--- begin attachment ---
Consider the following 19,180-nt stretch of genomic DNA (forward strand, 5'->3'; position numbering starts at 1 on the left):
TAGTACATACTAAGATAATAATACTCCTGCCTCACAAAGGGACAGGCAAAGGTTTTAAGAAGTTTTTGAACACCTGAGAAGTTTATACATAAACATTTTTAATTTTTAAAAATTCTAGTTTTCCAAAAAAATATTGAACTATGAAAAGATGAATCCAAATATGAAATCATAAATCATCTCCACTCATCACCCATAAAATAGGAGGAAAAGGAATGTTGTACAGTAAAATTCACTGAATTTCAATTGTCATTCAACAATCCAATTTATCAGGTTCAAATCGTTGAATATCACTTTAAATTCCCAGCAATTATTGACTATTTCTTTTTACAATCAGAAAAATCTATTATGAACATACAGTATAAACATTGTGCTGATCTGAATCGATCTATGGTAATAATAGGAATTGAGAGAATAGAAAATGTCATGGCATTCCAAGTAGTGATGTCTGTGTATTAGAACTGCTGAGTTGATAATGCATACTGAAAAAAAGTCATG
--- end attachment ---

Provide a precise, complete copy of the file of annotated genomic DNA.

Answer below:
Consider the following 19,180-nt stretch of genomic DNA (forward strand, 5'->3'; position numbering starts at 1 on the left):
TAGTACATACTAAGATAATAATACTCCTGCCTCACAAAGGGACAGGCAAAGGTTTTAAGAAGTTTTTGAACACCTGAGAAGTTTATACATAAACATTTTTAATTTTTAAAAATTCTAGTTTTCCAAAAAAATATTGAACTATGAAAAGATGAATCCAAATATGAAATCATAAATCATCTCCACTCATCACCCATAAAATAGGAGGAAAAGGAATGTTGTACAGTAAAATTCACTGAATTTCAATTGTCATTCAACAATCCAATTTATCAGGTTCAAATCGTTGAATATCACTTTAAATTCCCAGCAATTATTGACTATTTCTTTTTACAATCAGAAAAATCTATTATGAACATACAGTATAAACATTGTGCTGATCTGAATCGATCTATGGTAATAATAGGAATTGAGAGAATAGAAAATGTCATGGCATTCCAAGTAGTGATGTCTGTGTATTAGAACTGCTGAGTTGATAATGCATACTGAAAAAAAGTCATG